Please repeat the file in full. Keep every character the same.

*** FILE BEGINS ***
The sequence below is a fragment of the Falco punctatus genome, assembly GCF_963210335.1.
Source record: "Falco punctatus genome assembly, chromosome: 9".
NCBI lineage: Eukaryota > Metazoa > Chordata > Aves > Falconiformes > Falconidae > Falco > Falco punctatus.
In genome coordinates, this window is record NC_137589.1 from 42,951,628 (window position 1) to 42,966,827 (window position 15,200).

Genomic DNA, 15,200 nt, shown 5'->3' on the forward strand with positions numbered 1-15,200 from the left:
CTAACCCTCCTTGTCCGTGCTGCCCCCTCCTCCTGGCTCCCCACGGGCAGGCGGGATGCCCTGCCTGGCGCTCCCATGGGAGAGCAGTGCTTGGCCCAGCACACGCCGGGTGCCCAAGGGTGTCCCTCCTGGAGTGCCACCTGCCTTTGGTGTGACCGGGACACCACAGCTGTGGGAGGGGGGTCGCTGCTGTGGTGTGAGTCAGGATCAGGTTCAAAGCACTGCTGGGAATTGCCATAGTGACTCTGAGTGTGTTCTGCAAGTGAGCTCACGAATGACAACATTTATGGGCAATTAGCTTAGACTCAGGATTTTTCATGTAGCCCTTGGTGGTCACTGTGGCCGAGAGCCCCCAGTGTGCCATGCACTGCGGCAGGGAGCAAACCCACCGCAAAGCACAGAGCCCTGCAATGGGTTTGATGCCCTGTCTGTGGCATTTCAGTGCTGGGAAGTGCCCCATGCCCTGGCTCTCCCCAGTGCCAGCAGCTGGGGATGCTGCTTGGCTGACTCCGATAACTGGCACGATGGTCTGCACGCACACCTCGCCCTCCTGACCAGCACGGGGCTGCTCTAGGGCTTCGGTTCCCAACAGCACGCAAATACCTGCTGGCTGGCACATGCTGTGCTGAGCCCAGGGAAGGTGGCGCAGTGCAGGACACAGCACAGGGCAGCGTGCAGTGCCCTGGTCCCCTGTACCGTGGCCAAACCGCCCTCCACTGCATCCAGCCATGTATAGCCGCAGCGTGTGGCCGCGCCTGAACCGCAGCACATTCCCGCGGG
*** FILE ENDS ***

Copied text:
The sequence below is a fragment of the Falco punctatus genome, assembly GCF_963210335.1.
Source record: "Falco punctatus genome assembly, chromosome: 9".
NCBI lineage: Eukaryota > Metazoa > Chordata > Aves > Falconiformes > Falconidae > Falco > Falco punctatus.
In genome coordinates, this window is record NC_137589.1 from 42,951,628 (window position 1) to 42,966,827 (window position 15,200).

Genomic DNA, 15,200 nt, shown 5'->3' on the forward strand with positions numbered 1-15,200 from the left:
CTAACCCTCCTTGTCCGTGCTGCCCCCTCCTCCTGGCTCCCCACGGGCAGGCGGGATGCCCTGCCTGGCGCTCCCATGGGAGAGCAGTGCTTGGCCCAGCACACGCCGGGTGCCCAAGGGTGTCCCTCCTGGAGTGCCACCTGCCTTTGGTGTGACCGGGACACCACAGCTGTGGGAGGGGGGTCGCTGCTGTGGTGTGAGTCAGGATCAGGTTCAAAGCACTGCTGGGAATTGCCATAGTGACTCTGAGTGTGTTCTGCAAGTGAGCTCACGAATGACAACATTTATGGGCAATTAGCTTAGACTCAGGATTTTTCATGTAGCCCTTGGTGGTCACTGTGGCCGAGAGCCCCCAGTGTGCCATGCACTGCGGCAGGGAGCAAACCCACCGCAAAGCACAGAGCCCTGCAATGGGTTTGATGCCCTGTCTGTGGCATTTCAGTGCTGGGAAGTGCCCCATGCCCTGGCTCTCCCCAGTGCCAGCAGCTGGGGATGCTGCTTGGCTGACTCCGATAACTGGCACGATGGTCTGCACGCACACCTCGCCCTCCTGACCAGCACGGGGCTGCTCTAGGGCTTCGGTTCCCAACAGCACGCAAATACCTGCTGGCTGGCACATGCTGTGCTGAGCCCAGGGAAGGTGGCGCAGTGCAGGACACAGCACAGGGCAGCGTGCAGTGCCCTGGTCCCCTGTACCGTGGCCAAACCGCCCTCCACTGCATCCAGCCATGTATAGCCGCAGCGTGTGGCCGCGCCTGAACCGCAGCACATTCCCGCGGG